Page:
This is really interesting because its almost impossible to determine which is worse because it can be different for everyone experiencing it. But I have come to realize that I am truly addicted to coffee and experience with drawl symptoms if I go one day without it. My mom always tries to give it up because it is so bad to be addicted to it. Really interesting to try to compare it with alcohol, as I have never thought about it before like this.

  2. clh5719

    Your blog flowed well and was informing, I just think that its question in argument was one that is hard to take serious as alcoholics have more of the chance to be negative or violent. While many students drink tremendous amounts of coffee and they do positive productive things with their days. I guess no dependency on such things in general would be the more beneficial route for the body, but I would rather be hooked on caffeine before I would want to be hooked on alcohol.

  3. Kaitlyn Wells

    I do not drink coffee usually but since I have come to college I have started to consume more. My friends tell me that they get extremely bad headaches when they have gone without coffee and I never want to get to that point. Coffee is good for keeping you up once in a while but everyday can really hurt your body.

  4. Leah Emily Tancer

    This blog was really well written. I think the best conclusion you drew was that no addiction can be stronger than another. I think this is completely true because it completely depends on the person. I did some research and found out that caffeine does have profound effects on an individual. According to Johns Hopkins Medicine, caffeine can alter moods, cause anxiety, create insomnia or lower levels of sleep, and cause withdrawals similar to those of drugs. I personally try to steer away from caffeine because I don’t feel well when I consume it. I think it is better for the general population to do so as well.

  5. Alex Rosencrance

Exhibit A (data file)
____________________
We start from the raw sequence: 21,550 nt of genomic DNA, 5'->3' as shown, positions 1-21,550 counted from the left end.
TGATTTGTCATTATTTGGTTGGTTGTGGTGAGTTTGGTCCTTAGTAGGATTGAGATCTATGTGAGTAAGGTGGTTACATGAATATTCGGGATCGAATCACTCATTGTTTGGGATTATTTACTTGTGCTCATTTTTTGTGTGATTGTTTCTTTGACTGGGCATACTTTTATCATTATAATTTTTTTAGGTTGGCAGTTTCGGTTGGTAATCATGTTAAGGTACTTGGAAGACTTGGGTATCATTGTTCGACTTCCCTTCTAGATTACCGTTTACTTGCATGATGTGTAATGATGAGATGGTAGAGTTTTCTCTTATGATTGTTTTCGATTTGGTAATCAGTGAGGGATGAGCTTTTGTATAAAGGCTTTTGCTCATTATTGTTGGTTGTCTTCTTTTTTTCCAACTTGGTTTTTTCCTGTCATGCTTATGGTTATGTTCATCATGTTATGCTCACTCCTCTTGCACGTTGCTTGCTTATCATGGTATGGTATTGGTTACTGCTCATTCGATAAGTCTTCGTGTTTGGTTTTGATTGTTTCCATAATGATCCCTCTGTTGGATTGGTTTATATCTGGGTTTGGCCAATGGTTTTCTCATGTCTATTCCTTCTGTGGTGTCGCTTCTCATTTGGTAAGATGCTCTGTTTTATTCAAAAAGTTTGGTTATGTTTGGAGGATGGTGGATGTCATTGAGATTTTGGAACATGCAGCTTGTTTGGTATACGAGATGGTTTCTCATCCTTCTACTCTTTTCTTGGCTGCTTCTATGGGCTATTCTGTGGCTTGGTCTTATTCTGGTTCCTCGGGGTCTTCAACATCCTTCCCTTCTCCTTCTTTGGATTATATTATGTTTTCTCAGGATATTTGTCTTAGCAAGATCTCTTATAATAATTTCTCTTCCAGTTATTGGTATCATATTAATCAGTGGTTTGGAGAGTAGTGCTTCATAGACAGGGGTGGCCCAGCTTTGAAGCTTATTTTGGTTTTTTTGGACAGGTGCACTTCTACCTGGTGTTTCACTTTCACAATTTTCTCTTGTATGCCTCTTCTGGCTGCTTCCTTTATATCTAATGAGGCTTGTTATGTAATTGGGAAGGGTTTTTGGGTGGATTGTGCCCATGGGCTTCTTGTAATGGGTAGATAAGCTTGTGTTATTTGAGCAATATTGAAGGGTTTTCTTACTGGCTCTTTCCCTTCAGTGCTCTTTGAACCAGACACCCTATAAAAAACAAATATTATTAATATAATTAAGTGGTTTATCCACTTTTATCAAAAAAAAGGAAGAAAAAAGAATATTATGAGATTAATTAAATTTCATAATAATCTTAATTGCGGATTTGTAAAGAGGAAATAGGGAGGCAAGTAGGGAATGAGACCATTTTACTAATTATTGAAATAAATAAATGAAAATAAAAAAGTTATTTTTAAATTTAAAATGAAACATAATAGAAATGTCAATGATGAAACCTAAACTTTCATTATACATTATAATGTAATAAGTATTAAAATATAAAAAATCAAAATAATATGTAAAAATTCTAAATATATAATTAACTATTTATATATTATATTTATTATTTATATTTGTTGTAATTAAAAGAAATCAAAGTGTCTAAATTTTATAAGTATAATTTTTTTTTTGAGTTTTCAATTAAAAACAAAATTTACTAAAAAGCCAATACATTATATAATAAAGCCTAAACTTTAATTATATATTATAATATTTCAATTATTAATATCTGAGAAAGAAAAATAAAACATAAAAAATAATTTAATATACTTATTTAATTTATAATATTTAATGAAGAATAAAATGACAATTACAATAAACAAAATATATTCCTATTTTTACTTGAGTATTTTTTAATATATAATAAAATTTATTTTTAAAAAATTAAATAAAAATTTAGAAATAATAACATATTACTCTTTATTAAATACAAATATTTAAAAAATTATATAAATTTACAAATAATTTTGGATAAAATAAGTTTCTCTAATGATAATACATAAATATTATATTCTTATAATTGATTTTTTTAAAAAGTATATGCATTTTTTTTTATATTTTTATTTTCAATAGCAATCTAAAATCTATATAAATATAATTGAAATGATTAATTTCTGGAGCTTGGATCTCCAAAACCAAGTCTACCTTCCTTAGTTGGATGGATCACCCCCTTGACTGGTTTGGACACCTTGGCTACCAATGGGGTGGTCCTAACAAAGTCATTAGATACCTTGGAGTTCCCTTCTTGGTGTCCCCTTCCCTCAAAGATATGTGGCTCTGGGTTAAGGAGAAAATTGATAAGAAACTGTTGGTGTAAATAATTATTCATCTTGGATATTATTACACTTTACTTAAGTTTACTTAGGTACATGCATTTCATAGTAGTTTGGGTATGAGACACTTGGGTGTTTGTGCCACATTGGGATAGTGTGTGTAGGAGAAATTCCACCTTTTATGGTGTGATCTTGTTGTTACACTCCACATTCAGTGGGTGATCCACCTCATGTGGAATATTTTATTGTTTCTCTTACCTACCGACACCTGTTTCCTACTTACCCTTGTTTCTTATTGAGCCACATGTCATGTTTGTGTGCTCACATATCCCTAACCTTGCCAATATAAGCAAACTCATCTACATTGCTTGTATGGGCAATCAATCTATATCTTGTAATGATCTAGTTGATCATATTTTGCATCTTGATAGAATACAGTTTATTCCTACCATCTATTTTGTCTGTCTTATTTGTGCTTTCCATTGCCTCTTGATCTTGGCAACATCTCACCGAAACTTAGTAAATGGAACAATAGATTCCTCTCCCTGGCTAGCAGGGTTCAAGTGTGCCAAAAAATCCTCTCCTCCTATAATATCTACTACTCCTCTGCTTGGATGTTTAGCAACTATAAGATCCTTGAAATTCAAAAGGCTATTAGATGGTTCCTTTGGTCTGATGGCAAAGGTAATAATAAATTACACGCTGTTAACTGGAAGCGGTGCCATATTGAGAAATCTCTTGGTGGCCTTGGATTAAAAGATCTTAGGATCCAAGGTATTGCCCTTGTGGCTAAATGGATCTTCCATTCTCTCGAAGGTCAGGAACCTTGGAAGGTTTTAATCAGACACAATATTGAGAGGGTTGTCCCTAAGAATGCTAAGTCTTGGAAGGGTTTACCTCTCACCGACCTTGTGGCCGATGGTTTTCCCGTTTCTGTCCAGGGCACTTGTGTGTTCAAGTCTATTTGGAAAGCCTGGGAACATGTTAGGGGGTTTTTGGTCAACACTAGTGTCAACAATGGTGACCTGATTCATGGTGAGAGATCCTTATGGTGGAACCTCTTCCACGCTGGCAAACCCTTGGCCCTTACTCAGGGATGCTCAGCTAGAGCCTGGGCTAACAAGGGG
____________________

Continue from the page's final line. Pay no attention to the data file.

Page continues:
I found this blog extremely interesting because I am someone who has a slight caffeine addition (My weakness is Pepsi). The part of your blog about caffeine withdrawal is 100% correct. I often find that if I drink no soda for a more than 2 days, I begin to get the headaches, lack of energy, and just feel bad overall. At that point I usually find the nearest vending machine and 30 minutes later I feel good as new. However I would not consider caffeine to be dangerously addictive because people skip it every day. I know friends who usually drink coffee in the morning, but if they don’t have time they can make it through the day. If caffeine were a “real drug” such as alcohol, the withdrawal symptoms would be too much for anyone to take a day off.

  6. btm5243

    Ryan, My caffeine is just as bad as yours so I am with you on this one. Sometimes when I miss out on coffee in the morning, I get really bad headaches and can barely function properly. I thought that it was clever of you to think about the relationship between coffee and alcohol and see if there was any relation. That was scientific of you to form this hypothesis. I also was wondering if there was any relation while reading through your post and when I got to the final paragraph I recognized that you were right and this just did have to much bias and outlying factors like you said. Great job with this blog and if you want a break from coffee, I posted a blog last blog period about tea and you should check that out!